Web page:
Interactions of RNA polymerase with promoters can vary with temperature (Cowing et al. 1989; Schickor et al. 1990; Mecsas et al. 1991), for example, the transition from closed to open complexes requires temperatures above 20°C. Therefore, we investigated the interactions of RNAP with Pm in the absence of Mor over a range of temperatures. Figure 4A shows that Pm also follows this general rule. In the presence of both Mor and RNAP open complex formation, assayed by permanganate footprinting, occurred well at 30°C (Fig. 4A, lane 13), not at all at 5°C (Fig. 4A, lane 4), and extremely poorly, if at all, at 15°C (Fig. 4A, lane 8). To examine the temperature dependence of the −51 hypersensitivity, we carried out DNase I footprinting at 5°C, 15°C, and 30°C so we could compare the band patterns at low temperature to those of open complexes produced at 30°C. Binding of Mor alone, as assayed by Mor footprint formation, occurred equally well at all three temperatures (Fig. 4B, lanes 2, 7, and 12). Binding of RNAP in the absence of Mor, as assayed by position −51 hypersensitivity, also occurred well at all three temperatures (Fig. 4B, dots identify position −51 in lanes 3, 8, and 13). As expected, incubation of Mor and RNAP with Pm DNA at 5°C and 15°C did not produce the RNAP-dependent downstream footprints from −34 to +14 characteristic of open complexes; whereas heparin-resistant open complexes were formed in reactions incubated at 30°C (Fig. 4B, lanes 14 and 15). Note that the RNAP αCTD footprints from −59 to −61 upstream of bound Mor were generated equally well at all three temperatures (Fig. 4B, lanes 4, 9, and 14), indicating that they arose independently of open complex formation, and most likely reflected the presence of closed complexes formed at 5°C and 15°C. The upstream footprints observed at 5°C and 15°C were abolished by addition of heparin (Fig. 4B, lanes 5 and 10), supporting the hypothesis that they reflected the presence of closed complexes. In contrast, the Mor footprint, and therefore Mor binding, was unaffected by the addition of heparin (Fig. 4B, lanes 5 and 10). The presence of the upstream footprint in the absence of heparin at 5°C and 15°C demonstrated that RNAP could bind to Pm in the presence of Mor, even in the absence of open complex formation (Fig. 4B, lanes 4 and 9). With RNAP alone, the −51 hypersensitivity occurred at all three temperatures, and thus, is Mor-independent and does not require open complex formation. We propose that it arises by a transient interaction of RNAP with Pm. In contrast, when both RNAP and Mor were present, the −51 hypersensitivity was prevented by Mor binding; instead a footprint just upstream of Mor arose at all three temperatures, which we conclude is due to the presence of heparin-sensitive closed complexes at 5°C and 15°C and heparin-resistant open complexes at 30°C. The clarity of the upstream footprint, presumably caused by αCTD binding, demonstrated that RNAP binding in the presence of Mor was quite strong, in essence we propose, using Mor-RNAP interactions to tether RNAP to the promoter in the absence of stable RNAP −10 interaction.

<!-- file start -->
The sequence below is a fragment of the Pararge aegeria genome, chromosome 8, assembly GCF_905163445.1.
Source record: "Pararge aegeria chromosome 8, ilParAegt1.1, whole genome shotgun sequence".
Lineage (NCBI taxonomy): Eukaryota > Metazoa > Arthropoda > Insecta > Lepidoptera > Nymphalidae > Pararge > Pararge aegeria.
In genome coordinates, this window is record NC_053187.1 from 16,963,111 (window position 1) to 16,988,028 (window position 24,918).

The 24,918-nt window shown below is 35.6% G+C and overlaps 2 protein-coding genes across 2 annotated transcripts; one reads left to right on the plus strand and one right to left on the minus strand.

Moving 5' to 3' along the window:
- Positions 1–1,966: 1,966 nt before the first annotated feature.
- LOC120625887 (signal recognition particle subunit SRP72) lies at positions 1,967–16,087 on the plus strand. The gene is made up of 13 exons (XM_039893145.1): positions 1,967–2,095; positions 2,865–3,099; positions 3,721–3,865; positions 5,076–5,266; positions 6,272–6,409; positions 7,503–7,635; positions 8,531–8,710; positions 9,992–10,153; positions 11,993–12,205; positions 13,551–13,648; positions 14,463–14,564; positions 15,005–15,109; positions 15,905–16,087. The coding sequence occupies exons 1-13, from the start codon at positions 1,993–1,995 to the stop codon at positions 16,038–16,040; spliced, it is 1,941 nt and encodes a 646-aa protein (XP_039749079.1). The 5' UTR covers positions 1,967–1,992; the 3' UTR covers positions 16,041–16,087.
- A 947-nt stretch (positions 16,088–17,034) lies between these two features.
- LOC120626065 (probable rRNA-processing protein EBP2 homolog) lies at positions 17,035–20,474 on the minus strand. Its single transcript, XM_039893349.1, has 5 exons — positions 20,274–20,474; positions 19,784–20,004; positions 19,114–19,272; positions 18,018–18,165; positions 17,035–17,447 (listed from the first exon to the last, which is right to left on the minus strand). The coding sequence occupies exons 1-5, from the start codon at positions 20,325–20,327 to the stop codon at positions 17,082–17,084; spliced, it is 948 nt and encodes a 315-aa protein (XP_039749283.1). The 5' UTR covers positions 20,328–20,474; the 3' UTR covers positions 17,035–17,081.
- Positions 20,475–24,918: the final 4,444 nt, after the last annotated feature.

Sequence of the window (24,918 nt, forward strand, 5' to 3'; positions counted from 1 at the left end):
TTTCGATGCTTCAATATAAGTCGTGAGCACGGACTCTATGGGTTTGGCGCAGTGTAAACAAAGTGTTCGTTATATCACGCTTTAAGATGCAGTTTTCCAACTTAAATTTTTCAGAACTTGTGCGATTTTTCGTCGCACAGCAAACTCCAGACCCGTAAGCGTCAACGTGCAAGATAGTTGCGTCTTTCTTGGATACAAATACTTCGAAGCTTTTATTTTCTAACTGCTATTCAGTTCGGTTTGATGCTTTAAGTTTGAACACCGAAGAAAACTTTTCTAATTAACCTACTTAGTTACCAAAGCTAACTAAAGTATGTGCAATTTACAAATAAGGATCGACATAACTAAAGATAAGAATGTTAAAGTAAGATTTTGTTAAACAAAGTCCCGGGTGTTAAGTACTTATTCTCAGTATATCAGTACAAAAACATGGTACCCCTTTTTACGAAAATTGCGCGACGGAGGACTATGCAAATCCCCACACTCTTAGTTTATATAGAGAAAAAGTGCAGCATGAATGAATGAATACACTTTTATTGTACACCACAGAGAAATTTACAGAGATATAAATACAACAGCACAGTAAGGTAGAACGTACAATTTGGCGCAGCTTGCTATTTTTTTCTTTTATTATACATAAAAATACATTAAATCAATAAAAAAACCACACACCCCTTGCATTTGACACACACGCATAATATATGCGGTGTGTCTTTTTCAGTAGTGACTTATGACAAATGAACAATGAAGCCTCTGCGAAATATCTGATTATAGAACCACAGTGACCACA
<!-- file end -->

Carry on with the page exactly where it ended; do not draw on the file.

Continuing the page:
Figure 4. DNase I and KMnO4 footprinting at different temperatures. Binding reactions were generated with probe containing Pm sequence −98 to +46 and flanking vector DNA, as described for Figure 3 except that samples were incubated at 5°C, 15°C, and 30°C. For KMnO4 footprinting in panel (A) the probe was labeled at the 5′ end of the bottom strand. After 5 min incubation with Mor and 6 min incubation with RNAP, the samples were subjected to KMnO4 modification and cleavage. Arrowheads mark promoter positions of specific G-ladder bands. For DNase I footprinting in panel (B) lanes 5, 10, and 15 also received heparin to 100 ng/μL, and the mixture was incubated for 1 min prior to DNase I digestion. Bars indicate the extent of the footprints generated by Mor alone, or by Mor and RNAP together. Arrowheads indicate the promoter positions of G-ladder bands. Dots mark the bands at position −51. Arrows and arrowheads marked HS identify positions −25, −57, −58 that are hypersensitive to DNase I digestion.
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